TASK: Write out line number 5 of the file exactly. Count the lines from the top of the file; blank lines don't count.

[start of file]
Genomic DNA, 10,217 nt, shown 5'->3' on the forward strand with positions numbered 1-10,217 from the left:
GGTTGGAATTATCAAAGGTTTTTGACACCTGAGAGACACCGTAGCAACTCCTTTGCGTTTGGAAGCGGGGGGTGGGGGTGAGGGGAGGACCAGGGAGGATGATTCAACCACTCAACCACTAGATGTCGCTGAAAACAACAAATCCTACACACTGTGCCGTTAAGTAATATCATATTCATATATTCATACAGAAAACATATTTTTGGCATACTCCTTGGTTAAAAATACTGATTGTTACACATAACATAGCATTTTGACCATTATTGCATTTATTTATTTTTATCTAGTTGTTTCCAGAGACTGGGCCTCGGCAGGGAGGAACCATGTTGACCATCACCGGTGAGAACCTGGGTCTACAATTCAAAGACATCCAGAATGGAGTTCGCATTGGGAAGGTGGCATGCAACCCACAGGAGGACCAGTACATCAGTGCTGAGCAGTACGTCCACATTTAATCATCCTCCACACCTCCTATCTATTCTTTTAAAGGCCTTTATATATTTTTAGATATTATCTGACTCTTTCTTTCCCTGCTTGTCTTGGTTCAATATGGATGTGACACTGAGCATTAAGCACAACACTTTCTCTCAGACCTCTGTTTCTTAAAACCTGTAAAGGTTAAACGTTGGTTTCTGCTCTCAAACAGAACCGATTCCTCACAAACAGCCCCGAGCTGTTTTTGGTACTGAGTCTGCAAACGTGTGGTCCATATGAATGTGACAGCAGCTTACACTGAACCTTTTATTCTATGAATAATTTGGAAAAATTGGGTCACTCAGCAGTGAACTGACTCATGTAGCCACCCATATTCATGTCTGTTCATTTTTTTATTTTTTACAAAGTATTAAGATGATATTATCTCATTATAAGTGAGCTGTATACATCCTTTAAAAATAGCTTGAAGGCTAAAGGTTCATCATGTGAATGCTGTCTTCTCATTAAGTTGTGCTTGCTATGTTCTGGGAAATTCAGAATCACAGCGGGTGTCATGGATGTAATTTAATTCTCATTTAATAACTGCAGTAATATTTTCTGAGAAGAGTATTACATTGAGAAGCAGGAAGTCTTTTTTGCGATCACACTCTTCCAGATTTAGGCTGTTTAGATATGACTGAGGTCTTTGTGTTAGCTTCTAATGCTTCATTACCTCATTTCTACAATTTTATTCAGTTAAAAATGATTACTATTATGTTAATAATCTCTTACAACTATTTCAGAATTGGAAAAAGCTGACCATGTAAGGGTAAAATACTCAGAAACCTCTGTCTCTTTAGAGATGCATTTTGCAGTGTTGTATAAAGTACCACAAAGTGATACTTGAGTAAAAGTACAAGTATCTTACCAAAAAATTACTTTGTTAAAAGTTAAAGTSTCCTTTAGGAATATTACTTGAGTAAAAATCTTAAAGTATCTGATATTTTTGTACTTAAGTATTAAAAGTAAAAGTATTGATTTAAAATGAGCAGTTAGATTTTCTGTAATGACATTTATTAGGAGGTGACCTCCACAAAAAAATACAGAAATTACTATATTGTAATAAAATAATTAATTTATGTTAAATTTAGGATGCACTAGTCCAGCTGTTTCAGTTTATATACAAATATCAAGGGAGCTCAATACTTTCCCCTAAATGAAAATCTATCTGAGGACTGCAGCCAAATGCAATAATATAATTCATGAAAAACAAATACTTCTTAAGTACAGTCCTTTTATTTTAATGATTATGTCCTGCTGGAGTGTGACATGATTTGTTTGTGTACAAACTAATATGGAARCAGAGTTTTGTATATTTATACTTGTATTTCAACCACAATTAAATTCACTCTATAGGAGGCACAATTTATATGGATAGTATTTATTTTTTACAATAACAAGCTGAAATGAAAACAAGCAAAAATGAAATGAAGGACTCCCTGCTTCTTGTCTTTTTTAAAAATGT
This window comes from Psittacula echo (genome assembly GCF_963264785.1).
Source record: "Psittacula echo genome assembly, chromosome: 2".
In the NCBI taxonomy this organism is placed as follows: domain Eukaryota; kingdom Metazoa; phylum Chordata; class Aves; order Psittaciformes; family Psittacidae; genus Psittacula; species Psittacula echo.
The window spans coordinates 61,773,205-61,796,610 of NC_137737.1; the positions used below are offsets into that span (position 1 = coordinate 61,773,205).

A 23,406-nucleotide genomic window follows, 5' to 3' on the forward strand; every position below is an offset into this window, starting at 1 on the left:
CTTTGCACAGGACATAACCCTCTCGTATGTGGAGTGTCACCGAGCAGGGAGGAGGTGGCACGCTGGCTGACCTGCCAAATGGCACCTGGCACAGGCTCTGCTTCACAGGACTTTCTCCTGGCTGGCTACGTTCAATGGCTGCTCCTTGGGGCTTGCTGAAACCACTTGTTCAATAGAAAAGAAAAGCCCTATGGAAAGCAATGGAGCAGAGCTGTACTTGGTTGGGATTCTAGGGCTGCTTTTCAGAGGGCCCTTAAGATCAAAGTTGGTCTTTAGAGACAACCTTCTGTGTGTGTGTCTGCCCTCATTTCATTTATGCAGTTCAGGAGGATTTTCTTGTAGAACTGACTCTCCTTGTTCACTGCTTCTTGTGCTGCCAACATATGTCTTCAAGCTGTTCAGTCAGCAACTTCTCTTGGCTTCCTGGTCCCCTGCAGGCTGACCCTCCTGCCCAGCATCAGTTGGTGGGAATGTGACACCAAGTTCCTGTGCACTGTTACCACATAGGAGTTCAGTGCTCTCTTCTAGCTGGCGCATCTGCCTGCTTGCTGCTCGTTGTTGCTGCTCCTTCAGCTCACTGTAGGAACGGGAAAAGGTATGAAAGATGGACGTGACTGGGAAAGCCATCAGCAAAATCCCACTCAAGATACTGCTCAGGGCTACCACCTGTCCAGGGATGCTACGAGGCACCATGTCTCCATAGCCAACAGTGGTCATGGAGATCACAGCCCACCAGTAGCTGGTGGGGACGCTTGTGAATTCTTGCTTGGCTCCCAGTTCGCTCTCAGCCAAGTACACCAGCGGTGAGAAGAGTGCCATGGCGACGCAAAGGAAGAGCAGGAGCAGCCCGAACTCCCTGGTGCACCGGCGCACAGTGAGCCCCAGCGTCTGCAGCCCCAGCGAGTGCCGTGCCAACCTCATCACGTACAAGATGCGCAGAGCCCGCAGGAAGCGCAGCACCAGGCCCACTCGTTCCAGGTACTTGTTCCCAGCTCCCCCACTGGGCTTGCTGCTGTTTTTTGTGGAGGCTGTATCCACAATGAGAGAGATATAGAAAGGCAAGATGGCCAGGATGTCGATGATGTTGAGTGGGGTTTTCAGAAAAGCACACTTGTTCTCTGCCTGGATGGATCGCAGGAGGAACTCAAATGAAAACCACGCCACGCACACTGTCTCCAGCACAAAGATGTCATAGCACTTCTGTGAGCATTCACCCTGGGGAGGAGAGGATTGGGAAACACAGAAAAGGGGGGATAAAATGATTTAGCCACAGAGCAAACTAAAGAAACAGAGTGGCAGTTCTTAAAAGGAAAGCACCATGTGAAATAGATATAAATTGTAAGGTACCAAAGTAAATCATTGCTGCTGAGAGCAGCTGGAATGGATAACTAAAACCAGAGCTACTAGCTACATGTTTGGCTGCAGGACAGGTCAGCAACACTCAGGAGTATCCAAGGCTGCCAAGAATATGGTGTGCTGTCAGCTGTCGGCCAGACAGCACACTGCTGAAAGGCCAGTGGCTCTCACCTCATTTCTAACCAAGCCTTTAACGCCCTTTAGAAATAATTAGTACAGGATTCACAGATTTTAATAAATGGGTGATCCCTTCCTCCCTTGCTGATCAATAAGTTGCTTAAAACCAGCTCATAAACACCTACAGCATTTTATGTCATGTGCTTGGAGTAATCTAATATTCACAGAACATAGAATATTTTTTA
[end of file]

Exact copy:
In the NCBI taxonomy this organism is placed as follows: domain Eukaryota; kingdom Metazoa; phylum Chordata; class Aves; order Psittaciformes; family Psittacidae; genus Psittacula; species Psittacula echo.